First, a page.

Layne Lund
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Posts: 3061
Originally posted by James Carman:
The model does need to have a reference to the view in order to notify it, but it doesn't need to "know about" the view. The view should register itself (or some other object which knows how to update the view) as a listener on the model to receive events when the model changes. The model only knows about the listener type (an interface), not the specific type of the view (or the "other object").


That's basically what I did. I have an ConnectFourView interface that the model and controller use for these kinds of notifications. I'm glad to see that I might be on the right track here.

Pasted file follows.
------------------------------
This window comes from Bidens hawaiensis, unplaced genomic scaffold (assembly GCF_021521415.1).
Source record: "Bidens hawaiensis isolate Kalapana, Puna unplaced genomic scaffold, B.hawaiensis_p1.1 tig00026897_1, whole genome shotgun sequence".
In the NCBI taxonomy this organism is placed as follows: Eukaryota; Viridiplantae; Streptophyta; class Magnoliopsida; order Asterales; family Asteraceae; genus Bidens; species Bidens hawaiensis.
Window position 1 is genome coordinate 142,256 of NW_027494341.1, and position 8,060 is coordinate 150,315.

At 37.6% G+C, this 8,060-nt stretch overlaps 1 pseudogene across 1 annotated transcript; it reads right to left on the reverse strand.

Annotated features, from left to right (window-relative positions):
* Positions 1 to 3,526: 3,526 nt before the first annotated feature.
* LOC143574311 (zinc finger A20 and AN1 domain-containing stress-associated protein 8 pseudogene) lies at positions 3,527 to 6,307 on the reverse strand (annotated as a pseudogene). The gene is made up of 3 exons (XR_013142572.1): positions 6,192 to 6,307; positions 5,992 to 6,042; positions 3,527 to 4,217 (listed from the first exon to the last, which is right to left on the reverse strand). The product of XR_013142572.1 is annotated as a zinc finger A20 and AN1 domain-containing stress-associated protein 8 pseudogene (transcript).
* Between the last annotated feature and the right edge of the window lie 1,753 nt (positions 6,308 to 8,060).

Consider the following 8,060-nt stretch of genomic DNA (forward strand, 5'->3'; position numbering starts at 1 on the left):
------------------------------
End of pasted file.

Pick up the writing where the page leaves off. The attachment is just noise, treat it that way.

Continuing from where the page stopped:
Layne
Stan James
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The next step is to wonder who OWNS that interface. If you bundle it up in the model PACKAGE, I'm all smiles.
Layne Lund
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Posts: 3061
Originally posted by Stan James:
The next step is to wonder who OWNS that interface. If you bundle it up in the model PACKAGE, I'm all smiles.


I didn't get too overly complicated with my package names. Since the main focus of the project was the AI for the game, I split it into connectfour.gui and connectfour.ai packages. All of the MVC classes resided in the GUI package. Although this may not be an ideal solution, it seemed to work other than the fact that the AI agent classes used the model as well. It may have been better to separate the model and related classes (such as the view interface) into yet another package. That definitely gives me something to think about.